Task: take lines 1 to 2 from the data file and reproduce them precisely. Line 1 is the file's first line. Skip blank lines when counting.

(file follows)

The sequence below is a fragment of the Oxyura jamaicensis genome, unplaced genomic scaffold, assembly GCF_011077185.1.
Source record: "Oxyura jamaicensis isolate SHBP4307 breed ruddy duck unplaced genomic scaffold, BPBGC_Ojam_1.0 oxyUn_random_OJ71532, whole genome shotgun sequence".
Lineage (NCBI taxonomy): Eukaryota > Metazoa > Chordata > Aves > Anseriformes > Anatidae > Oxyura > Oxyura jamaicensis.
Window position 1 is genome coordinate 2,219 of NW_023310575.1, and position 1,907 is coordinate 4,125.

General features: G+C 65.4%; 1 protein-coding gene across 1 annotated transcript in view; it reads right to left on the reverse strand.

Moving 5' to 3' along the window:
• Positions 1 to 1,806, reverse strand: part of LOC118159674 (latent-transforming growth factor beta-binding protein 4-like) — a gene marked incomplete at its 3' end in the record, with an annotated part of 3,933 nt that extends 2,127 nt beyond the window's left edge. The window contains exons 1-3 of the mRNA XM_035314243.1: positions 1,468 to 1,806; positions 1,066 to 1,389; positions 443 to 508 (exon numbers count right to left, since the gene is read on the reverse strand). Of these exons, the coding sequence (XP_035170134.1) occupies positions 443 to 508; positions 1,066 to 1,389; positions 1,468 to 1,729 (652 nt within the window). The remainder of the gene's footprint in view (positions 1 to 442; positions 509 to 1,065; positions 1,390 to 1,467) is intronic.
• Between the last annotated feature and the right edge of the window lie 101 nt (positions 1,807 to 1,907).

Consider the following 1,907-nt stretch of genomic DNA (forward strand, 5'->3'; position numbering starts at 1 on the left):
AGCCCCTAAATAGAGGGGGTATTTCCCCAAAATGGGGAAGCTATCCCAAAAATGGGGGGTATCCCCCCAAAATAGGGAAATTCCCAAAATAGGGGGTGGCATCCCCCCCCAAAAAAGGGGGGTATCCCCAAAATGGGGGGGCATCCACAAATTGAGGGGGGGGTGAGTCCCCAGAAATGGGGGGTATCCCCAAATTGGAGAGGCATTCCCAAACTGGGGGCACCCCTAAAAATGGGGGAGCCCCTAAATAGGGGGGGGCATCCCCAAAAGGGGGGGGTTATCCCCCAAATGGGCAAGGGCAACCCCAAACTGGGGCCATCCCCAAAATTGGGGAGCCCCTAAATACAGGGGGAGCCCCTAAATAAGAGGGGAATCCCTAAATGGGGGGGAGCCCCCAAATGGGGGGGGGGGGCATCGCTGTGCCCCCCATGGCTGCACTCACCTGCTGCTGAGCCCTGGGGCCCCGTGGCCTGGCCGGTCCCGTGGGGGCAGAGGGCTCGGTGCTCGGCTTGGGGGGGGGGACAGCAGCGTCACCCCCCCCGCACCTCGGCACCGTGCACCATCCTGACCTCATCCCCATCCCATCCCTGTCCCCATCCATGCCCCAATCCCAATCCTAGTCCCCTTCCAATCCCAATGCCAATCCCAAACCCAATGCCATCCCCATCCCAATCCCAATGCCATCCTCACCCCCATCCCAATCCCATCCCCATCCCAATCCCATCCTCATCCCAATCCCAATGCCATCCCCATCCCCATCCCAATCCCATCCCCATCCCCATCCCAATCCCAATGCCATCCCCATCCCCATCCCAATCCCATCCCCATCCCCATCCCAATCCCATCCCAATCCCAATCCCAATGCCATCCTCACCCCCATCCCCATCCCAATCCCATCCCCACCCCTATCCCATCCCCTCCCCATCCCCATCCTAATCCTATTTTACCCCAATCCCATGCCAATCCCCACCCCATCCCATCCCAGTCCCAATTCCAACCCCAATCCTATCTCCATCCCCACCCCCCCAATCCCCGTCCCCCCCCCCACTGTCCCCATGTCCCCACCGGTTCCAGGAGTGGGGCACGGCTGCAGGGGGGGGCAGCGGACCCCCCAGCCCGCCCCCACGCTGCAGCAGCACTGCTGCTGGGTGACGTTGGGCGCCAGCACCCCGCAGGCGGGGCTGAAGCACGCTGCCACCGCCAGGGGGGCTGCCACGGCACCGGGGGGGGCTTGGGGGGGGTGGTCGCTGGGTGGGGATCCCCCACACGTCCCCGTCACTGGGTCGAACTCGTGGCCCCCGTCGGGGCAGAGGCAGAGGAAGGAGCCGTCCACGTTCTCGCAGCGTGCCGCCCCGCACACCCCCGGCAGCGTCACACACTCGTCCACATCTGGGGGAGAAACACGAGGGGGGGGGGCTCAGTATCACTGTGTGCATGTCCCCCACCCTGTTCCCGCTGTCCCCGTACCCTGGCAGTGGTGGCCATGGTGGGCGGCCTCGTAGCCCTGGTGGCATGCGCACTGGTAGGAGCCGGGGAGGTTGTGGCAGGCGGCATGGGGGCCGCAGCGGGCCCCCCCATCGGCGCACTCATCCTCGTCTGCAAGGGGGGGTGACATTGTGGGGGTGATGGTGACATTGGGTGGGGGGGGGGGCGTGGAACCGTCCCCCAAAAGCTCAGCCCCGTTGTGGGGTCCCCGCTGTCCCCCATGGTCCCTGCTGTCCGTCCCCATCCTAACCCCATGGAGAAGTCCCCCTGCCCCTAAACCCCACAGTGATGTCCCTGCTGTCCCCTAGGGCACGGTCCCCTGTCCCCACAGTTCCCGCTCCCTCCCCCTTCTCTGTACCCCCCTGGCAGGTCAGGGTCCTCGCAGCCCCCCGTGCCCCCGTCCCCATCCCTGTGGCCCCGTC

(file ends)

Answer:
The sequence below is a fragment of the Oxyura jamaicensis genome, unplaced genomic scaffold, assembly GCF_011077185.1.
Source record: "Oxyura jamaicensis isolate SHBP4307 breed ruddy duck unplaced genomic scaffold, BPBGC_Ojam_1.0 oxyUn_random_OJ71532, whole genome shotgun sequence".